No contradiction between reform and tradition, Pope states

Pope Benedict XVI says there is no contradiction between a desire to uphold the traditional teachings of the Catholic Church and continuously working to update how those beliefs are understood and presented to the world.

"Christianity must not be considered as 'something that has passed,' nor must we live with our gaze always turned back, because Jesus Christ is yesterday today and forever," the Pope said Oct. 12. 

"Christianity," he explained, "is marked by the presence of the eternal God, who entered into time and is present in all times, because all times are brought forth of His creative power, of his eternal 'today.'"

Pope Benedict made his remarks at a lunch being hosted in the Vatican's Clementine Hall for 14 of the 70 surviving participants of the Second Vatican Council.

The council was opened by Blessed Pope John XXIII on Oct. 10, 1962. In Italian, he described its chief task as one of "aggiornamento" or "bringing up to date" the role and understanding of the Catholic Church in the modern world.

Pope Benedict explained that for the past 50 years there has been criticism from several quarters that Pope John's choice of word was "not entirely appropriate" because it could imply a possible break with the traditional teachings and practice of the Church.

Pope Benedict acknowledged that the "choice of words is something that can be discussed for hours without reconciling contrasting opinions," but he said he remains convinced that "the intuition which Blessed John XXIII summarised in that word was and remains correct."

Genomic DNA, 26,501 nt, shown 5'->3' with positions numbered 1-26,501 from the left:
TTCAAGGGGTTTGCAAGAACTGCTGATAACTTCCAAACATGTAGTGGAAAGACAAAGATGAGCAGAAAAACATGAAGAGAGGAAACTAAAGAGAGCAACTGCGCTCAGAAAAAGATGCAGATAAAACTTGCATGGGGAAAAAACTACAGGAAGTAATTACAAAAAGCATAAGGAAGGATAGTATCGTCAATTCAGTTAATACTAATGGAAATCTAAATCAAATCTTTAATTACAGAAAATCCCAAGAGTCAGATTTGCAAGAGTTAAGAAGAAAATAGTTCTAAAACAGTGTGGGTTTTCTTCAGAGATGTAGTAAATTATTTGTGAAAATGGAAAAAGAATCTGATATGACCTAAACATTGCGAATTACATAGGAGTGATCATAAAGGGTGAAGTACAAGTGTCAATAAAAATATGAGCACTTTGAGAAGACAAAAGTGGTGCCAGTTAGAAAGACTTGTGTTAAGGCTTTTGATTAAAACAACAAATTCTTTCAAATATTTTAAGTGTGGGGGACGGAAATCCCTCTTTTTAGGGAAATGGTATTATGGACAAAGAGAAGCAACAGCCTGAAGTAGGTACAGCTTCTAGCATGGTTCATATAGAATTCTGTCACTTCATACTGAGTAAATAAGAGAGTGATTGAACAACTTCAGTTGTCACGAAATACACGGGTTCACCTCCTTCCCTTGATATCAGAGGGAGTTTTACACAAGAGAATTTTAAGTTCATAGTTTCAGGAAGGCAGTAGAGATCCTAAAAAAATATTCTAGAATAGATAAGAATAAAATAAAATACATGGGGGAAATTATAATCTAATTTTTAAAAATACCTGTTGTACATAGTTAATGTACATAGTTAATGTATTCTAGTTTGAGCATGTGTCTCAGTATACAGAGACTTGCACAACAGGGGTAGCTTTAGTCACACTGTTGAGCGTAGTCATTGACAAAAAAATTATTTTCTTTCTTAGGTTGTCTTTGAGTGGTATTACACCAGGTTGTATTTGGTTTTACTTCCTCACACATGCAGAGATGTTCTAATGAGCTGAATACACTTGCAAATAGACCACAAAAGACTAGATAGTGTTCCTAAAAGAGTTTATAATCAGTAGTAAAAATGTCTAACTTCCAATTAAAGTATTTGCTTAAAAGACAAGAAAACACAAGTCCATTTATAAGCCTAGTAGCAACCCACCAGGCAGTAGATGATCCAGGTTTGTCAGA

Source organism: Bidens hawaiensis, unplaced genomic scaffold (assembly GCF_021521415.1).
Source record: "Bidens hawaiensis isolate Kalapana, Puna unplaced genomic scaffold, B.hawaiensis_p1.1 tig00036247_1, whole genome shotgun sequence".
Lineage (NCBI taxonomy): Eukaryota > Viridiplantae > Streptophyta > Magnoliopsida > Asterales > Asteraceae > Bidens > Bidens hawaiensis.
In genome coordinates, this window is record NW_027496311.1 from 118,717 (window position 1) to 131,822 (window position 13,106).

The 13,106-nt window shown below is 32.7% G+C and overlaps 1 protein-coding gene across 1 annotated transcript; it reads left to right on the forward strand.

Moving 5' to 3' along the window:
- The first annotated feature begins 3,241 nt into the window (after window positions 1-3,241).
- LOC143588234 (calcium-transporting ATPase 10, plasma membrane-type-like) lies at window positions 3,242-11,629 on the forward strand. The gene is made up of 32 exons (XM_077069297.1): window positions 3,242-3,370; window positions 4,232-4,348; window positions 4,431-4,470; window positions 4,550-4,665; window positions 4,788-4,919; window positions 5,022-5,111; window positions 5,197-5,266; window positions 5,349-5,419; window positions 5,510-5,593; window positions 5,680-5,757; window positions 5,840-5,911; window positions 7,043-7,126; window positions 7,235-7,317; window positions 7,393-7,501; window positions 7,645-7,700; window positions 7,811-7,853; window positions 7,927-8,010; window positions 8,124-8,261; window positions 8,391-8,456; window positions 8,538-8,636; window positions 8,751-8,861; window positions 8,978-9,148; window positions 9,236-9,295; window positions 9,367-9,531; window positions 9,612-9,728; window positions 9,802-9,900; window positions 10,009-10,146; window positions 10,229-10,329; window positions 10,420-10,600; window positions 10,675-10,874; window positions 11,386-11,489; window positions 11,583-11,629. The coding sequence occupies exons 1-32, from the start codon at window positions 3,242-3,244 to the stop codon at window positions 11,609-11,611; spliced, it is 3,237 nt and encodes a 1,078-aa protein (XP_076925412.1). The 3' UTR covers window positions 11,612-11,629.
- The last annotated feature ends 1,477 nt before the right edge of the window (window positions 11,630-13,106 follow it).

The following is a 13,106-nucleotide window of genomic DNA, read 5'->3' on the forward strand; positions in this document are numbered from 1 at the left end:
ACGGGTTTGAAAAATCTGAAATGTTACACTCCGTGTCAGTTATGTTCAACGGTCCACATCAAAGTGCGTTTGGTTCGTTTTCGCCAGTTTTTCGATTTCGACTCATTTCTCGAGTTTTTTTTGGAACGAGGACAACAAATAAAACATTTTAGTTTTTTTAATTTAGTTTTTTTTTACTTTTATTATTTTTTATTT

"This constantly updated vitality, this 'aggiornamento,' does not mean breaking with tradition; rather, it is an expression of that tradition's ongoing vitality," the Pope said.

"Aggiornamento," he asserted, does not mean "reducing the faith" or "debasing it to the fashion of the times" by "using the yardstick of what we like and what appeals to public opinion."

"Quite the contrary, just as the Council Fathers did, we must mould the 'today' in which we live to the measure of Christianity."

Also present at the lunch were those senior clerics who are currently participating in Synod of Bishops on the New Evangelization, which is being held at the Vatican October 7–28, as well as the presidents of the world's episcopal conferences who are in Rome for the opening of the Year of Faith.

As a young priest and academic, Pope Benedict XVI was present at the Second Vatican Council in an advisory capacity to Cardinal Joseph Frings of Cologne. 

The best way to remember and commemorate the council, he remarked, is to concentrate during the Year of Faith on its core message, "which is, in fact, nothing other than the message of faith in Christ, the one Saviour of the world, proclaimed to mankind in our time."

Our mission is the truth. Join us!

Your monthly donation will help our team continue reporting the truth, with fairness, integrity, and fidelity to Jesus Christ and his Church.